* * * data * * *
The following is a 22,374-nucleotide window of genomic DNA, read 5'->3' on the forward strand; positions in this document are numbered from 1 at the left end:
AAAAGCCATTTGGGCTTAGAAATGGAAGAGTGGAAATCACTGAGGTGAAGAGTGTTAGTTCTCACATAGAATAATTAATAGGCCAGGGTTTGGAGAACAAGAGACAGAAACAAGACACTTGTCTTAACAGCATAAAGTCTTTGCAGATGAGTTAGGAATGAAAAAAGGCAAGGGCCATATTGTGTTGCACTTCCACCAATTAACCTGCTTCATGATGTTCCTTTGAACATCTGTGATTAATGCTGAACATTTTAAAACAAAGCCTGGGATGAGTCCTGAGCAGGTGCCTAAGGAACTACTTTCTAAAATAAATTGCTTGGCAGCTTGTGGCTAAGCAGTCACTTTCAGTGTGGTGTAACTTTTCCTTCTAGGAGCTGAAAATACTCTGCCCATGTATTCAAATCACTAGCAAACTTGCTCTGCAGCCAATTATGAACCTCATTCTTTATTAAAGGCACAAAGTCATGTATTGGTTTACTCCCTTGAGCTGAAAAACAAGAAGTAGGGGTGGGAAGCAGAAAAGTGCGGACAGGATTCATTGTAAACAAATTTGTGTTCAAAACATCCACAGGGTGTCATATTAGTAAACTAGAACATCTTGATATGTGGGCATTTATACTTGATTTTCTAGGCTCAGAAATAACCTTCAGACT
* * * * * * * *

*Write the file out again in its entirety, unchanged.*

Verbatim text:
The following is a 22,374-nucleotide window of genomic DNA, read 5'->3' on the forward strand; positions in this document are numbered from 1 at the left end:
AAAAGCCATTTGGGCTTAGAAATGGAAGAGTGGAAATCACTGAGGTGAAGAGTGTTAGTTCTCACATAGAATAATTAATAGGCCAGGGTTTGGAGAACAAGAGACAGAAACAAGACACTTGTCTTAACAGCATAAAGTCTTTGCAGATGAGTTAGGAATGAAAAAAGGCAAGGGCCATATTGTGTTGCACTTCCACCAATTAACCTGCTTCATGATGTTCCTTTGAACATCTGTGATTAATGCTGAACATTTTAAAACAAAGCCTGGGATGAGTCCTGAGCAGGTGCCTAAGGAACTACTTTCTAAAATAAATTGCTTGGCAGCTTGTGGCTAAGCAGTCACTTTCAGTGTGGTGTAACTTTTCCTTCTAGGAGCTGAAAATACTCTGCCCATGTATTCAAATCACTAGCAAACTTGCTCTGCAGCCAATTATGAACCTCATTCTTTATTAAAGGCACAAAGTCATGTATTGGTTTACTCCCTTGAGCTGAAAAACAAGAAGTAGGGGTGGGAAGCAGAAAAGTGCGGACAGGATTCATTGTAAACAAATTTGTGTTCAAAACATCCACAGGGTGTCATATTAGTAAACTAGAACATCTTGATATGTGGGCATTTATACTTGATTTTCTAGGCTCAGAAATAACCTTCAGACT